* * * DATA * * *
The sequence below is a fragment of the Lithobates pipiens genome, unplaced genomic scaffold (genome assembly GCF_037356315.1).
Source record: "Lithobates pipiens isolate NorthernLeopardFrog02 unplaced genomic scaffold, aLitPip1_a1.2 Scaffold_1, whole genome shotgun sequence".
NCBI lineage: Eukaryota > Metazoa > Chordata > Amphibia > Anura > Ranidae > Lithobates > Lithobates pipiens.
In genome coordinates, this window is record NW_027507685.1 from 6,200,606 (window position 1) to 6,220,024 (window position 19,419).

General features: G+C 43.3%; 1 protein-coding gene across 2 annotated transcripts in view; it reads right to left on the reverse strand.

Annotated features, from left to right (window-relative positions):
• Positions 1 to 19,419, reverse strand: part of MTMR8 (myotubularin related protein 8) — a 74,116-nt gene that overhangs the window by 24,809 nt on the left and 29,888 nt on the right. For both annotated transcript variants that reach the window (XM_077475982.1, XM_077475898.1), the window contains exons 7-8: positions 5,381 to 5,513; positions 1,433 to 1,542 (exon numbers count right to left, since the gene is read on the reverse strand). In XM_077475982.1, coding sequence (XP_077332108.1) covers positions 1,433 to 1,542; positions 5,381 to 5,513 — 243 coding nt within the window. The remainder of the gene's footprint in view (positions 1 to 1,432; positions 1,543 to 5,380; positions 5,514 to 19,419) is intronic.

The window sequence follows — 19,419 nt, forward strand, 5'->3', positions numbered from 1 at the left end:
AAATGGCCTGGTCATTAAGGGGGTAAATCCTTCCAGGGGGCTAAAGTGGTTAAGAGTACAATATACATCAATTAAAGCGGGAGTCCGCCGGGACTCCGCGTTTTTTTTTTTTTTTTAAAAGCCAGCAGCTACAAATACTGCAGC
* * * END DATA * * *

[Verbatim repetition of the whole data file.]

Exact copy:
The sequence below is a fragment of the Lithobates pipiens genome, unplaced genomic scaffold (genome assembly GCF_037356315.1).
Source record: "Lithobates pipiens isolate NorthernLeopardFrog02 unplaced genomic scaffold, aLitPip1_a1.2 Scaffold_1, whole genome shotgun sequence".
NCBI lineage: Eukaryota > Metazoa > Chordata > Amphibia > Anura > Ranidae > Lithobates > Lithobates pipiens.
In genome coordinates, this window is record NW_027507685.1 from 6,200,606 (window position 1) to 6,220,024 (window position 19,419).

General features: G+C 43.3%; 1 protein-coding gene across 2 annotated transcripts in view; it reads right to left on the reverse strand.

Annotated features, from left to right (window-relative positions):
• Positions 1 to 19,419, reverse strand: part of MTMR8 (myotubularin related protein 8) — a 74,116-nt gene that overhangs the window by 24,809 nt on the left and 29,888 nt on the right. For both annotated transcript variants that reach the window (XM_077475982.1, XM_077475898.1), the window contains exons 7-8: positions 5,381 to 5,513; positions 1,433 to 1,542 (exon numbers count right to left, since the gene is read on the reverse strand). In XM_077475982.1, coding sequence (XP_077332108.1) covers positions 1,433 to 1,542; positions 5,381 to 5,513 — 243 coding nt within the window. The remainder of the gene's footprint in view (positions 1 to 1,432; positions 1,543 to 5,380; positions 5,514 to 19,419) is intronic.

The window sequence follows — 19,419 nt, forward strand, 5'->3', positions numbered from 1 at the left end:
AAATGGCCTGGTCATTAAGGGGGTAAATCCTTCCAGGGGGCTAAAGTGGTTAAGAGTACAATATACATCAATTAAAGCGGGAGTCCGCCGGGACTCCGCGTTTTTTTTTTTTTTTTAAAAGCCAGCAGCTACAAATACTGCAGC